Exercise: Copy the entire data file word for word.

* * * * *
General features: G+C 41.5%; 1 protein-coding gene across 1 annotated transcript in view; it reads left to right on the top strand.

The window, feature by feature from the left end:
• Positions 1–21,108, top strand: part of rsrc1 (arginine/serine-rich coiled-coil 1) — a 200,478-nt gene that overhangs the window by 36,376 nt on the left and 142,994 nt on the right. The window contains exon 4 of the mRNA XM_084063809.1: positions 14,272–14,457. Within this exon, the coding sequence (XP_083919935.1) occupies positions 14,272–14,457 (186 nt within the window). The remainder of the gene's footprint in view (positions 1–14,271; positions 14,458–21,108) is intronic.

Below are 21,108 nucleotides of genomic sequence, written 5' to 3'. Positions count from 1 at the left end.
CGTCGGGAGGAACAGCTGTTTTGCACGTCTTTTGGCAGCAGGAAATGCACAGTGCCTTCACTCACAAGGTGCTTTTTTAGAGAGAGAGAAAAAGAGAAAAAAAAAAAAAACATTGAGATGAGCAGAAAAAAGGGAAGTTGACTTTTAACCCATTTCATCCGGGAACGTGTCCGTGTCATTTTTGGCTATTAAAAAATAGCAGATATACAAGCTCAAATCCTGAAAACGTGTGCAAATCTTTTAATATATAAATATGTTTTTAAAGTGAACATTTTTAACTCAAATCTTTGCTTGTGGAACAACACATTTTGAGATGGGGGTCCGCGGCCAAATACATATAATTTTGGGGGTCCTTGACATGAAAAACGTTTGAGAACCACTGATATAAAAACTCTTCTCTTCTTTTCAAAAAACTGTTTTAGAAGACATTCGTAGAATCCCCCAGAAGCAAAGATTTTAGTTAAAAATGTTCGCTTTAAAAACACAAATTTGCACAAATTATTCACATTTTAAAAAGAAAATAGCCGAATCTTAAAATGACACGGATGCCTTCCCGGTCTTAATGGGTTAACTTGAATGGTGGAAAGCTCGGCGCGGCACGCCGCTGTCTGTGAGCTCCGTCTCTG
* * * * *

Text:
General features: G+C 41.5%; 1 protein-coding gene across 1 annotated transcript in view; it reads left to right on the top strand.

The window, feature by feature from the left end:
• Positions 1–21,108, top strand: part of rsrc1 (arginine/serine-rich coiled-coil 1) — a 200,478-nt gene that overhangs the window by 36,376 nt on the left and 142,994 nt on the right. The window contains exon 4 of the mRNA XM_084063809.1: positions 14,272–14,457. Within this exon, the coding sequence (XP_083919935.1) occupies positions 14,272–14,457 (186 nt within the window). The remainder of the gene's footprint in view (positions 1–14,271; positions 14,458–21,108) is intronic.

Below are 21,108 nucleotides of genomic sequence, written 5' to 3'. Positions count from 1 at the left end.
CGTCGGGAGGAACAGCTGTTTTGCACGTCTTTTGGCAGCAGGAAATGCACAGTGCCTTCACTCACAAGGTGCTTTTTTAGAGAGAGAGAAAAAGAGAAAAAAAAAAAAAACATTGAGATGAGCAGAAAAAAGGGAAGTTGACTTTTAACCCATTTCATCCGGGAACGTGTCCGTGTCATTTTTGGCTATTAAAAAATAGCAGATATACAAGCTCAAATCCTGAAAACGTGTGCAAATCTTTTAATATATAAATATGTTTTTAAAGTGAACATTTTTAACTCAAATCTTTGCTTGTGGAACAACACATTTTGAGATGGGGGTCCGCGGCCAAATACATATAATTTTGGGGGTCCTTGACATGAAAAACGTTTGAGAACCACTGATATAAAAACTCTTCTCTTCTTTTCAAAAAACTGTTTTAGAAGACATTCGTAGAATCCCCCAGAAGCAAAGATTTTAGTTAAAAATGTTCGCTTTAAAAACACAAATTTGCACAAATTATTCACATTTTAAAAAGAAAATAGCCGAATCTTAAAATGACACGGATGCCTTCCCGGTCTTAATGGGTTAACTTGAATGGTGGAAAGCTCGGCGCGGCACGCCGCTGTCTGTGAGCTCCGTCTCTG